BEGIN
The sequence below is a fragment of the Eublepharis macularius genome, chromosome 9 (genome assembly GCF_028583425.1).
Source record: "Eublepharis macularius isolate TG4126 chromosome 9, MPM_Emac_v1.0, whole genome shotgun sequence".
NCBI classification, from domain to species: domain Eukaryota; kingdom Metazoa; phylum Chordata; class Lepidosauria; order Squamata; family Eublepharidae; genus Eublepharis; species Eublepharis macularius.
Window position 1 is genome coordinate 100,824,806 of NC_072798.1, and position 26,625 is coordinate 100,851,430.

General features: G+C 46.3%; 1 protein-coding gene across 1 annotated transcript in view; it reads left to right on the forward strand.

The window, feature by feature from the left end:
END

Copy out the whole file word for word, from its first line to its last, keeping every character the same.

The sequence below is a fragment of the Eublepharis macularius genome, chromosome 9 (genome assembly GCF_028583425.1).
Source record: "Eublepharis macularius isolate TG4126 chromosome 9, MPM_Emac_v1.0, whole genome shotgun sequence".
NCBI classification, from domain to species: domain Eukaryota; kingdom Metazoa; phylum Chordata; class Lepidosauria; order Squamata; family Eublepharidae; genus Eublepharis; species Eublepharis macularius.
Window position 1 is genome coordinate 100,824,806 of NC_072798.1, and position 26,625 is coordinate 100,851,430.

General features: G+C 46.3%; 1 protein-coding gene across 1 annotated transcript in view; it reads left to right on the forward strand.

The window, feature by feature from the left end: